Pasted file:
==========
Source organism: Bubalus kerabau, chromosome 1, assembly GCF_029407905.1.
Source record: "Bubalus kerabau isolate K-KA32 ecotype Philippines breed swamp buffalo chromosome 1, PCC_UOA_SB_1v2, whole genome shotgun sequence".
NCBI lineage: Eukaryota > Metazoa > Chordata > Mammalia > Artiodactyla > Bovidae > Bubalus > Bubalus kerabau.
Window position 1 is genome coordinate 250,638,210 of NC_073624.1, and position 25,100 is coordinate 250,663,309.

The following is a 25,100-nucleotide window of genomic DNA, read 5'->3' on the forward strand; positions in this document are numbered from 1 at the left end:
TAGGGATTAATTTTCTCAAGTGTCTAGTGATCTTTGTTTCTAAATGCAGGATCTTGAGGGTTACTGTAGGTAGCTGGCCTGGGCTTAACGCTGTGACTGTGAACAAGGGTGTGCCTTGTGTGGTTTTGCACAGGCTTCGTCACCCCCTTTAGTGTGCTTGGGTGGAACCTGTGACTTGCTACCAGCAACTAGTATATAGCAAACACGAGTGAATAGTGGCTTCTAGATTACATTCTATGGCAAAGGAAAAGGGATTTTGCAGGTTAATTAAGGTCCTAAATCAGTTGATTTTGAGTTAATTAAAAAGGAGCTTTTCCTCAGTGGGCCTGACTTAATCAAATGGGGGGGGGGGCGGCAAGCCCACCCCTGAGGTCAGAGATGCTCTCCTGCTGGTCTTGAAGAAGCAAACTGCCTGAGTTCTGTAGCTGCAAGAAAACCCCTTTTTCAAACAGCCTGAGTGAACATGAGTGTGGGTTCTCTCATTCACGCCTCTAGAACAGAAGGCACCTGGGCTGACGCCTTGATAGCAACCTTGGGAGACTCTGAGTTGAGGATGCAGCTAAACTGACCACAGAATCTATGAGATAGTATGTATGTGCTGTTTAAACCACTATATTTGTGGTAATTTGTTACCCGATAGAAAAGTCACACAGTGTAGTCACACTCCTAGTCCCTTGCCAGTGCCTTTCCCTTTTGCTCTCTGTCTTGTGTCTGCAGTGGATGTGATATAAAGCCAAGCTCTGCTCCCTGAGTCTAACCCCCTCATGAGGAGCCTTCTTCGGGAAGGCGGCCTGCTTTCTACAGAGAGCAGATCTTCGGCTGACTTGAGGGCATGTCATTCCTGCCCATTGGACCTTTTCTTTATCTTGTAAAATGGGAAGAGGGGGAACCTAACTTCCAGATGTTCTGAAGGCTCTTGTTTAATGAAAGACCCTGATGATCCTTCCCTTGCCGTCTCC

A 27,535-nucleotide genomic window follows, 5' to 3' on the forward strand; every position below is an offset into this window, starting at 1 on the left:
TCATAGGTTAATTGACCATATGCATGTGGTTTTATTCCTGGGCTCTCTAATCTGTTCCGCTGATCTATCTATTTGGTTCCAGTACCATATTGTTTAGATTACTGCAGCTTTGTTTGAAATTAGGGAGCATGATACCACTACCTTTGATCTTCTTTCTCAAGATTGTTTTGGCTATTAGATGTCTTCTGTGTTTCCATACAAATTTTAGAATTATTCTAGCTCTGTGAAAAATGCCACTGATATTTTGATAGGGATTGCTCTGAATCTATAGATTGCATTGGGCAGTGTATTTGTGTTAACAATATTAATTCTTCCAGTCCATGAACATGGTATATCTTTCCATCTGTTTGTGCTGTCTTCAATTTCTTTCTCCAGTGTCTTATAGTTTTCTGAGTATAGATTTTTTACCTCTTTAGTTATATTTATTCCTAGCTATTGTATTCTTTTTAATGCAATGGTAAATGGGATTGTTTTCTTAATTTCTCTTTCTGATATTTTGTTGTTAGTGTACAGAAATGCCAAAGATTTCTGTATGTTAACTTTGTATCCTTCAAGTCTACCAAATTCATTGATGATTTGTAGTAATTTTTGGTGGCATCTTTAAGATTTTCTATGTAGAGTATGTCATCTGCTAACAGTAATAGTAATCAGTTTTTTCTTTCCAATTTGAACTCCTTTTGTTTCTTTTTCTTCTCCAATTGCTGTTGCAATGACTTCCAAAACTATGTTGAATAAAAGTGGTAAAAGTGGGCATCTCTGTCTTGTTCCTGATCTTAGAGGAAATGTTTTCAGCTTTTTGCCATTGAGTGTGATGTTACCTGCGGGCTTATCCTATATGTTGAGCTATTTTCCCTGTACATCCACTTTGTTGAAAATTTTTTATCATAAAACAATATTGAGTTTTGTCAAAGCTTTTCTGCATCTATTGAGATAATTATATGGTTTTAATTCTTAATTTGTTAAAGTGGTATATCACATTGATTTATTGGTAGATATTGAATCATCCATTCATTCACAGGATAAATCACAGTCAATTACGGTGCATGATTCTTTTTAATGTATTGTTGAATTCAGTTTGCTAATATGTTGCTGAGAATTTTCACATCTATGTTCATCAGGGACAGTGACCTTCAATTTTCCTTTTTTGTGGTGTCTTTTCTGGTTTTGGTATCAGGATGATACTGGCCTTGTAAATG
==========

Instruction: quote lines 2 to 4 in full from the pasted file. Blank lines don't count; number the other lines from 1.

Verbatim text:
Source record: "Bubalus kerabau isolate K-KA32 ecotype Philippines breed swamp buffalo chromosome 1, PCC_UOA_SB_1v2, whole genome shotgun sequence".
NCBI lineage: Eukaryota > Metazoa > Chordata > Mammalia > Artiodactyla > Bovidae > Bubalus > Bubalus kerabau.
Window position 1 is genome coordinate 250,638,210 of NC_073624.1, and position 25,100 is coordinate 250,663,309.